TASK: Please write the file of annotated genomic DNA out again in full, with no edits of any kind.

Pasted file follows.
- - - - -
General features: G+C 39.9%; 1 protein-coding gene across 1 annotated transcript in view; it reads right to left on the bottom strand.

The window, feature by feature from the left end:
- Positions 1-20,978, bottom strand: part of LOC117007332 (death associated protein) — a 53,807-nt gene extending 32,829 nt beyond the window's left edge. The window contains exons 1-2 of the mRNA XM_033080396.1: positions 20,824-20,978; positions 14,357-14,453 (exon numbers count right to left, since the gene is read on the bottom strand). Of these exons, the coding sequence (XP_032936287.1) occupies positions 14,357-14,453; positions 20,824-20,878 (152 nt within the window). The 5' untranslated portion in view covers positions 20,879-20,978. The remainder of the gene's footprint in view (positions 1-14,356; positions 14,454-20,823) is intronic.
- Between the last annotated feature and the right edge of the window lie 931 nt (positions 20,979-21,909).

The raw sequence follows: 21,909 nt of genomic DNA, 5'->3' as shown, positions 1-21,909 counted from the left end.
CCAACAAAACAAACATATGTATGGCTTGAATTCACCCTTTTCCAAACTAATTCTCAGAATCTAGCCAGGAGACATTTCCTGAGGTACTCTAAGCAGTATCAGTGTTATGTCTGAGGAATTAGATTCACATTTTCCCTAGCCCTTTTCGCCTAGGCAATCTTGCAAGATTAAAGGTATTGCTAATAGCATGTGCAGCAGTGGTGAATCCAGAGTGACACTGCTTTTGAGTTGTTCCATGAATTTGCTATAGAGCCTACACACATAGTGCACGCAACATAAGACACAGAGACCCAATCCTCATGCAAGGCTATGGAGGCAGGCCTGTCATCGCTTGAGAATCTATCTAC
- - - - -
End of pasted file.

General features: G+C 39.9%; 1 protein-coding gene across 1 annotated transcript in view; it reads right to left on the bottom strand.

The window, feature by feature from the left end:
- Positions 1-20,978, bottom strand: part of LOC117007332 (death associated protein) — a 53,807-nt gene extending 32,829 nt beyond the window's left edge. The window contains exons 1-2 of the mRNA XM_033080396.1: positions 20,824-20,978; positions 14,357-14,453 (exon numbers count right to left, since the gene is read on the bottom strand). Of these exons, the coding sequence (XP_032936287.1) occupies positions 14,357-14,453; positions 20,824-20,878 (152 nt within the window). The 5' untranslated portion in view covers positions 20,879-20,978. The remainder of the gene's footprint in view (positions 1-14,356; positions 14,454-20,823) is intronic.
- Between the last annotated feature and the right edge of the window lie 931 nt (positions 20,979-21,909).

The raw sequence follows: 21,909 nt of genomic DNA, 5'->3' as shown, positions 1-21,909 counted from the left end.
CCAACAAAACAAACATATGTATGGCTTGAATTCACCCTTTTCCAAACTAATTCTCAGAATCTAGCCAGGAGACATTTCCTGAGGTACTCTAAGCAGTATCAGTGTTATGTCTGAGGAATTAGATTCACATTTTCCCTAGCCCTTTTCGCCTAGGCAATCTTGCAAGATTAAAGGTATTGCTAATAGCATGTGCAGCAGTGGTGAATCCAGAGTGACACTGCTTTTGAGTTGTTCCATGAATTTGCTATAGAGCCTACACACATAGTGCACGCAACATAAGACACAGAGACCCAATCCTCATGCAAGGCTATGGAGGCAGGCCTGTCATCGCTTGAGAATCTATCTAC